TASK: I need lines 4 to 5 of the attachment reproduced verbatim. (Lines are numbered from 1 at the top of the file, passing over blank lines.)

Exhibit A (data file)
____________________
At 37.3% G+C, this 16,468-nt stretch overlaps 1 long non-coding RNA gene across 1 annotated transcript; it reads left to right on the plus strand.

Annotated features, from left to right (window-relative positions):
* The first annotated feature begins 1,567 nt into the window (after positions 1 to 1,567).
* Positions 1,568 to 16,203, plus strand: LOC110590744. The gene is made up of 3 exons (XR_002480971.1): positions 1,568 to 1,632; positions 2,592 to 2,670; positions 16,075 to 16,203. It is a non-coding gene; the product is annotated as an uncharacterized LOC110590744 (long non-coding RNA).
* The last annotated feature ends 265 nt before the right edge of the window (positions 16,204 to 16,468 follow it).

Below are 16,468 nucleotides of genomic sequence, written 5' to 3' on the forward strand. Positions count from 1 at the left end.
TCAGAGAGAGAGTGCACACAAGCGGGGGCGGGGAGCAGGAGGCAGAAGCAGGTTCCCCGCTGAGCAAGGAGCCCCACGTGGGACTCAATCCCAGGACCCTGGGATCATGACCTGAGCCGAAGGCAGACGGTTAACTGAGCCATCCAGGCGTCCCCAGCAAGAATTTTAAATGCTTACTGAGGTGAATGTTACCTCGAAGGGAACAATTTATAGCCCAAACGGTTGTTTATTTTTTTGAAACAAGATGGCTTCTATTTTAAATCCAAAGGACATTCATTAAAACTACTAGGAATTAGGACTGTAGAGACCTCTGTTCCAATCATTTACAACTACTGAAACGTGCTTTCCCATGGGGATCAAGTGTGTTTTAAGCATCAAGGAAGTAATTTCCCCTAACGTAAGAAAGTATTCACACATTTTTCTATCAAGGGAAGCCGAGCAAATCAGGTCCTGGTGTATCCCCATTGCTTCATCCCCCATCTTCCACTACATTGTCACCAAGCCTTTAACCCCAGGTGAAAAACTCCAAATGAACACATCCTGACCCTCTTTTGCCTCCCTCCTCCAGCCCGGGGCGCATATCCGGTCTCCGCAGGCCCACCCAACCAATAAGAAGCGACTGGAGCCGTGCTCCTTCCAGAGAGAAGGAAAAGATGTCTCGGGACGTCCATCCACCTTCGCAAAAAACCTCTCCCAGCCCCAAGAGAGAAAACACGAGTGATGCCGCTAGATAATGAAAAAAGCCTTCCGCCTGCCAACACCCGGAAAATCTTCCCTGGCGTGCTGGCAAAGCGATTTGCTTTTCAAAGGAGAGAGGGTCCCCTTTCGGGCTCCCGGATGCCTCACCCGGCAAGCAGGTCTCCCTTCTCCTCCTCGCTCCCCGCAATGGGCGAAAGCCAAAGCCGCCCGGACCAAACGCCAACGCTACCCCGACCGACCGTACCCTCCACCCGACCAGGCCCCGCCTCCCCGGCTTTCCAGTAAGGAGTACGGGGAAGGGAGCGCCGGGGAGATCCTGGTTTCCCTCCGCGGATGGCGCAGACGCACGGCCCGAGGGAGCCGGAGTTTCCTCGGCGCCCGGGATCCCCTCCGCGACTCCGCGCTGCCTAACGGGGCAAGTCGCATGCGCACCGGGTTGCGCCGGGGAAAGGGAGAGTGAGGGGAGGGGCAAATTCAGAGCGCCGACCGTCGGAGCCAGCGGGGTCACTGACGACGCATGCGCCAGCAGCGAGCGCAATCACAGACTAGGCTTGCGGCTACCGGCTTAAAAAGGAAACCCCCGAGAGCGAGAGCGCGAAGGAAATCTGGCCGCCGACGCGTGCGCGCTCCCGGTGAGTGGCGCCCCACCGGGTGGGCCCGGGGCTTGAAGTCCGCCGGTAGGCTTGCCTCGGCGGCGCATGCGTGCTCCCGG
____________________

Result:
* Positions 1,568 to 16,203, plus strand: LOC110590744. The gene is made up of 3 exons (XR_002480971.1): positions 1,568 to 1,632; positions 2,592 to 2,670; positions 16,075 to 16,203. It is a non-coding gene; the product is annotated as an uncharacterized LOC110590744 (long non-coding RNA).
* The last annotated feature ends 265 nt before the right edge of the window (positions 16,204 to 16,468 follow it).